By the end of President Obama's scheduled tour of Alaska, he will have spent more than three days in the state. That might not seem like much, but it could be his longest presidential visit so far this year. So what makes Alaska so special? (Video via KTVA)
In short: its geography and its politics.
Way up at the top of North America, Alaska is the only U.S. state in the Arctic Circle, which brings its own challenges.
That's in keeping with the rest of the Arctic, where that warming is driven by something called feedback. (Video via NASA)
The more it warms, the more water is exposed to sunlight. Ice reflects that energy, but water absorbs it, leading to more warming.
What that means for Alaska is a lot of melting glaciers and thawing permafrost. And it also means it's the perfect example to make the president's case that climate change is already a grave threat. (Video via PBS)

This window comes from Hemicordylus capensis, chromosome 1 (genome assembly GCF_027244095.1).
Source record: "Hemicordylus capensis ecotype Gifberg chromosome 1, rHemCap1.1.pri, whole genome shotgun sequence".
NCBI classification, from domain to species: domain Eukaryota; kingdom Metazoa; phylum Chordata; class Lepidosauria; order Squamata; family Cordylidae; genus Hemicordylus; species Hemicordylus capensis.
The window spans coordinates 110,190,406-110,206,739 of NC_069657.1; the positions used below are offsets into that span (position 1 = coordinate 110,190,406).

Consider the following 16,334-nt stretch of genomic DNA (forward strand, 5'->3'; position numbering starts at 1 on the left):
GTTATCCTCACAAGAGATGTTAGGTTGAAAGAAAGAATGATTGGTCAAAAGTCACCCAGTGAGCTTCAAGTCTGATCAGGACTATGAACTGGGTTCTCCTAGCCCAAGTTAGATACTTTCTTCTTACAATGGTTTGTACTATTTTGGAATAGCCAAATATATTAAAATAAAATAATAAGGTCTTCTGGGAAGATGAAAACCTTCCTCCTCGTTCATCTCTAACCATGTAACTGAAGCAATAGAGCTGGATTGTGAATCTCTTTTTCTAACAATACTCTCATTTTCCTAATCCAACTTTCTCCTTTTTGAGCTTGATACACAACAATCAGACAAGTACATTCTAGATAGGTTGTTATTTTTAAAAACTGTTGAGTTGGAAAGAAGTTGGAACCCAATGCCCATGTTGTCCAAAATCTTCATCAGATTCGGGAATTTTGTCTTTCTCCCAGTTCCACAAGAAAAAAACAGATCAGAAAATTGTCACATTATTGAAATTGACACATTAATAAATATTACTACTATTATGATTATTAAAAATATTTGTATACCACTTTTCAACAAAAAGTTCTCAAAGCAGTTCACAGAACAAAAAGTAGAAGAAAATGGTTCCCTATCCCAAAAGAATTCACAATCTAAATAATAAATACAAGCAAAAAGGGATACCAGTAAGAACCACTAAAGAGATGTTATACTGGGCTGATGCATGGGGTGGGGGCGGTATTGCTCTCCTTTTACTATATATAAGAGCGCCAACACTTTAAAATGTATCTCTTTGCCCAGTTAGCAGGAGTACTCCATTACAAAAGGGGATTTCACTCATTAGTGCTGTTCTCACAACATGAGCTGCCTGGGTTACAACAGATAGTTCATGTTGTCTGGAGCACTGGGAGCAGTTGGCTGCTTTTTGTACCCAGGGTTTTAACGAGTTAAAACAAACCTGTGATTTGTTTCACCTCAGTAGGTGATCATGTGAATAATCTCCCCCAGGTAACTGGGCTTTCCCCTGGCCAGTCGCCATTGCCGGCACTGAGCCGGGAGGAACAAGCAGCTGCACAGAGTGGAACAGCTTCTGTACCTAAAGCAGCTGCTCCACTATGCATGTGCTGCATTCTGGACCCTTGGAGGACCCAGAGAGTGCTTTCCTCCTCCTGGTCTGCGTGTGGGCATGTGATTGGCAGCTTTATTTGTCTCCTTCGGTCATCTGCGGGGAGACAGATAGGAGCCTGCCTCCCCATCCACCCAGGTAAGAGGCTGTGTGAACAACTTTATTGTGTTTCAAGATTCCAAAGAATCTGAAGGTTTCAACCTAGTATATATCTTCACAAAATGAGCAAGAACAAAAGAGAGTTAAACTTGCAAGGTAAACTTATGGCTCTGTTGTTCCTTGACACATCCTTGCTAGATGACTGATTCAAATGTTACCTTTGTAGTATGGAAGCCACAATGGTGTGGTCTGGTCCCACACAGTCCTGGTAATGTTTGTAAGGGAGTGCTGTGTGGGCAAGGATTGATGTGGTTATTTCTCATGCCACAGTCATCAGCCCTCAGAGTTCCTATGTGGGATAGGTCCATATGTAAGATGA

"If we do nothing, temperatures in Alaska are projected to rise between 6 and 12 degrees by the end of the century," the president told the GLACIER conference.
But that's where Alaska's politics come into play. Both of Alaska's Republican senators have pushed the president not to discount the state's energy options. Which is to say: oil. (Video via Senate Energy and Natural Resources Committee)
They're against the president's proposal to rule out drilling in environmentally sensitive areas, like parts of the Arctic National Wildlife Refuge. (Video via The White House)
"We love our wilderness, but we don't think there should be any more and neither did the Congress," Alaska Sen. Dan Sullivan told Fish and Wildlife Director Dan Ashe.
Which means Alaska isn't just a case study in the effects of climate change, it's also a great example of the universal conflict climate change brings: balancing the long-term environmental costs with the short-term economic costs. (Video via Lindblad Expeditions-National Geographic)